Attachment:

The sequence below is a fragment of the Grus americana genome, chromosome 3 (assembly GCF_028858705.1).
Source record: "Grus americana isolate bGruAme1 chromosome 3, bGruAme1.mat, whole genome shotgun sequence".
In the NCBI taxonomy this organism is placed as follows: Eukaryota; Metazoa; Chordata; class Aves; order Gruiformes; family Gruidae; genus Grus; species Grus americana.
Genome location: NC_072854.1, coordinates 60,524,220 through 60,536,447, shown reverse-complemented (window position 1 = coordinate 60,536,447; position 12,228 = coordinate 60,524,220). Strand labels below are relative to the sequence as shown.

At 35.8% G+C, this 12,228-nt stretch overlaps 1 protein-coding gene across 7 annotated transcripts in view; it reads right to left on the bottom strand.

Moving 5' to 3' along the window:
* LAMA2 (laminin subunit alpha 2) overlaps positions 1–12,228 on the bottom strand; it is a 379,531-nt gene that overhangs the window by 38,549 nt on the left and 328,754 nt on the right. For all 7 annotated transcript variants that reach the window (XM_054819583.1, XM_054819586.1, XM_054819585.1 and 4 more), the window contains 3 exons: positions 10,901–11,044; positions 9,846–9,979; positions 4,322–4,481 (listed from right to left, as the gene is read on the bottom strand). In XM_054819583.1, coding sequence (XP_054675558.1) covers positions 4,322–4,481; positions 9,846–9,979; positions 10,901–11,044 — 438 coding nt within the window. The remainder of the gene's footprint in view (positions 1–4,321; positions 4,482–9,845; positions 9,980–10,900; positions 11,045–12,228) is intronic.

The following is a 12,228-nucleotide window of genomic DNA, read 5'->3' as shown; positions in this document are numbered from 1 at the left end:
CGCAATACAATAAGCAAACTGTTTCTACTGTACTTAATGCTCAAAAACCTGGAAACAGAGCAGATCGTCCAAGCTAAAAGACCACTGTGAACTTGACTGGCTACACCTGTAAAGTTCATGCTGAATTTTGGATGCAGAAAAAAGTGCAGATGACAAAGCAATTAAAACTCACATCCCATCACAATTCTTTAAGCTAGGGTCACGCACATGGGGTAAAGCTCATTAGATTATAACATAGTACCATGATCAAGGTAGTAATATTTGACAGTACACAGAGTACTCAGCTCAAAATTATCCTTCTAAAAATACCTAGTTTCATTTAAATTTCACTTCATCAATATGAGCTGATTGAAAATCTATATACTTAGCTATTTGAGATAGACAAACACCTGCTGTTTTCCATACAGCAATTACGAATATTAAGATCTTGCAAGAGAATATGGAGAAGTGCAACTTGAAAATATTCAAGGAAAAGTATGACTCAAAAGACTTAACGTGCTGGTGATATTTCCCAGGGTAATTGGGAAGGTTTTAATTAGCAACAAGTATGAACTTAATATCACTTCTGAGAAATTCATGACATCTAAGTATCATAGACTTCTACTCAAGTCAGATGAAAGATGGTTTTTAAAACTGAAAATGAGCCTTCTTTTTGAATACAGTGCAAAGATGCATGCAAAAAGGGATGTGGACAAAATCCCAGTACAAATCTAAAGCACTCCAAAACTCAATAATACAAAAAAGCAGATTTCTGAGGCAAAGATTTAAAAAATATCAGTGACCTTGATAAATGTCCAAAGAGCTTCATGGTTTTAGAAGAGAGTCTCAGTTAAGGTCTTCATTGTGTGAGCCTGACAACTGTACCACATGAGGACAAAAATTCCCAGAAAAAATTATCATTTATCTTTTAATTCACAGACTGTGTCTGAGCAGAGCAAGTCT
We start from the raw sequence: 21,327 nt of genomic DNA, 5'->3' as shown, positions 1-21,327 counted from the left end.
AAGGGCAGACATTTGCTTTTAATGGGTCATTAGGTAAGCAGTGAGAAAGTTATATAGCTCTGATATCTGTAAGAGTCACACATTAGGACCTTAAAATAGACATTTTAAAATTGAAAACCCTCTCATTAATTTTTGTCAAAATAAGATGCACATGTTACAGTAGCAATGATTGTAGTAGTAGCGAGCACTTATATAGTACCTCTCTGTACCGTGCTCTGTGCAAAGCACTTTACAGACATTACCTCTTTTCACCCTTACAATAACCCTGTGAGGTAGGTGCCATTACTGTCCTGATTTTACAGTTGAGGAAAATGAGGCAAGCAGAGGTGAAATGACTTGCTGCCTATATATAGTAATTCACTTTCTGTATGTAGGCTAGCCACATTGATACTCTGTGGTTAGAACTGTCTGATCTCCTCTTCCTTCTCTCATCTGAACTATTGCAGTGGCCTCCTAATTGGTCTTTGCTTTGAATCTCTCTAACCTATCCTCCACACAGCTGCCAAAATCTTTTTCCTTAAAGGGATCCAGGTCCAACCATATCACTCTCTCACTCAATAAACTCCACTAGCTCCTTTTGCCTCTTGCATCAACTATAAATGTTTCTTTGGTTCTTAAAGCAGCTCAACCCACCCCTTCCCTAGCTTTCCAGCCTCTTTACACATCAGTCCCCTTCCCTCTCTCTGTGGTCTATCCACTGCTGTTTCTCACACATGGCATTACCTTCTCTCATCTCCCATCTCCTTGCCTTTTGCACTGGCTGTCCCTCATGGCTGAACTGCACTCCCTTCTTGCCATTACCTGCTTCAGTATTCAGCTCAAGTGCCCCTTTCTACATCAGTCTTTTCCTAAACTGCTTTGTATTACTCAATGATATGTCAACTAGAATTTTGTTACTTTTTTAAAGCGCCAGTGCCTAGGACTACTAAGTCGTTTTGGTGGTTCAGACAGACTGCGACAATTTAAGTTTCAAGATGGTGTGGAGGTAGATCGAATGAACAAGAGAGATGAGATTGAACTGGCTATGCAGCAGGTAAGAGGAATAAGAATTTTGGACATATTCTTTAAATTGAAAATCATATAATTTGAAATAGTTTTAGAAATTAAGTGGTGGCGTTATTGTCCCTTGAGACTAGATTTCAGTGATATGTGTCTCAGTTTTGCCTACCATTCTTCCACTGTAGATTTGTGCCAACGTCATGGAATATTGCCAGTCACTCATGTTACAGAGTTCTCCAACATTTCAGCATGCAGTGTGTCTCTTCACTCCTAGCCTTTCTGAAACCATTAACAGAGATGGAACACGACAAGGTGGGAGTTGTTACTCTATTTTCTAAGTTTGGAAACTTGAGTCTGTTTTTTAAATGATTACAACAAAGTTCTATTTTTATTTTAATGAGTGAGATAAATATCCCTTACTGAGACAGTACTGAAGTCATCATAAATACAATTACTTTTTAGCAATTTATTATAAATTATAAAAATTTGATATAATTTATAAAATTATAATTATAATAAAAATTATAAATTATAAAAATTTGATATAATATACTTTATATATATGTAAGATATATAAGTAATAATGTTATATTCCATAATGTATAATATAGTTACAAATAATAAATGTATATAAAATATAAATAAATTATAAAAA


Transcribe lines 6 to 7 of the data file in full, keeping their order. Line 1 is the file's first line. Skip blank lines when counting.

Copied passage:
Moving 5' to 3' along the window:
* LAMA2 (laminin subunit alpha 2) overlaps positions 1–12,228 on the bottom strand; it is a 379,531-nt gene that overhangs the window by 38,549 nt on the left and 328,754 nt on the right. For all 7 annotated transcript variants that reach the window (XM_054819583.1, XM_054819586.1, XM_054819585.1 and 4 more), the window contains 3 exons: positions 10,901–11,044; positions 9,846–9,979; positions 4,322–4,481 (listed from right to left, as the gene is read on the bottom strand). In XM_054819583.1, coding sequence (XP_054675558.1) covers positions 4,322–4,481; positions 9,846–9,979; positions 10,901–11,044 — 438 coding nt within the window. The remainder of the gene's footprint in view (positions 1–4,321; positions 4,482–9,845; positions 9,980–10,900; positions 11,045–12,228) is intronic.